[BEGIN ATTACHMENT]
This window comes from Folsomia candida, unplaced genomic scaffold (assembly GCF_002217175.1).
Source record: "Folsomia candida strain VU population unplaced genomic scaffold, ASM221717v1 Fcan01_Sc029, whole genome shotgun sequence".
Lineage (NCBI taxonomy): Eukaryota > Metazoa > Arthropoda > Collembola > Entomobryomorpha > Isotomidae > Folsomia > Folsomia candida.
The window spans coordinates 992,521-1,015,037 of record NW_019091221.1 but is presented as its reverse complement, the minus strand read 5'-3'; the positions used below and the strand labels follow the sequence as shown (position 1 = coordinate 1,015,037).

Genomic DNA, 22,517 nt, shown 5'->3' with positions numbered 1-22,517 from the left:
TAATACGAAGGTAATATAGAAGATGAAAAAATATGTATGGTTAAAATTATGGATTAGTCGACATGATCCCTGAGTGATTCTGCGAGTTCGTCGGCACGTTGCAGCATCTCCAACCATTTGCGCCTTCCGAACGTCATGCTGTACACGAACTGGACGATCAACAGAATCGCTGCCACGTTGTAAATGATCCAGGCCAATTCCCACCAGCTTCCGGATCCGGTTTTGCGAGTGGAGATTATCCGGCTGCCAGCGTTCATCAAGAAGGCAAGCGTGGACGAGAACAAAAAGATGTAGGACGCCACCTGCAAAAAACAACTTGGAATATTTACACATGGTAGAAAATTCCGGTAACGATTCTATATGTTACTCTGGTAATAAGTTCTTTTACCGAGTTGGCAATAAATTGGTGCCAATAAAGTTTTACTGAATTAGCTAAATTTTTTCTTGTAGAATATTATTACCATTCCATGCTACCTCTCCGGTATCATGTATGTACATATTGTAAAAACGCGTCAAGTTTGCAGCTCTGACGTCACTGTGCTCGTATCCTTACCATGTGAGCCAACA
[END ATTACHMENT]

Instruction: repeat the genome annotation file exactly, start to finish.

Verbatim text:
This window comes from Folsomia candida, unplaced genomic scaffold (assembly GCF_002217175.1).
Source record: "Folsomia candida strain VU population unplaced genomic scaffold, ASM221717v1 Fcan01_Sc029, whole genome shotgun sequence".
Lineage (NCBI taxonomy): Eukaryota > Metazoa > Arthropoda > Collembola > Entomobryomorpha > Isotomidae > Folsomia > Folsomia candida.
The window spans coordinates 992,521-1,015,037 of record NW_019091221.1 but is presented as its reverse complement, the minus strand read 5'-3'; the positions used below and the strand labels follow the sequence as shown (position 1 = coordinate 1,015,037).

Genomic DNA, 22,517 nt, shown 5'->3' with positions numbered 1-22,517 from the left:
TAATACGAAGGTAATATAGAAGATGAAAAAATATGTATGGTTAAAATTATGGATTAGTCGACATGATCCCTGAGTGATTCTGCGAGTTCGTCGGCACGTTGCAGCATCTCCAACCATTTGCGCCTTCCGAACGTCATGCTGTACACGAACTGGACGATCAACAGAATCGCTGCCACGTTGTAAATGATCCAGGCCAATTCCCACCAGCTTCCGGATCCGGTTTTGCGAGTGGAGATTATCCGGCTGCCAGCGTTCATCAAGAAGGCAAGCGTGGACGAGAACAAAAAGATGTAGGACGCCACCTGCAAAAAACAACTTGGAATATTTACACATGGTAGAAAATTCCGGTAACGATTCTATATGTTACTCTGGTAATAAGTTCTTTTACCGAGTTGGCAATAAATTGGTGCCAATAAAGTTTTACTGAATTAGCTAAATTTTTTCTTGTAGAATATTATTACCATTCCATGCTACCTCTCCGGTATCATGTATGTACATATTGTAAAAACGCGTCAAGTTTGCAGCTCTGACGTCACTGTGCTCGTATCCTTACCATGTGAGCCAACA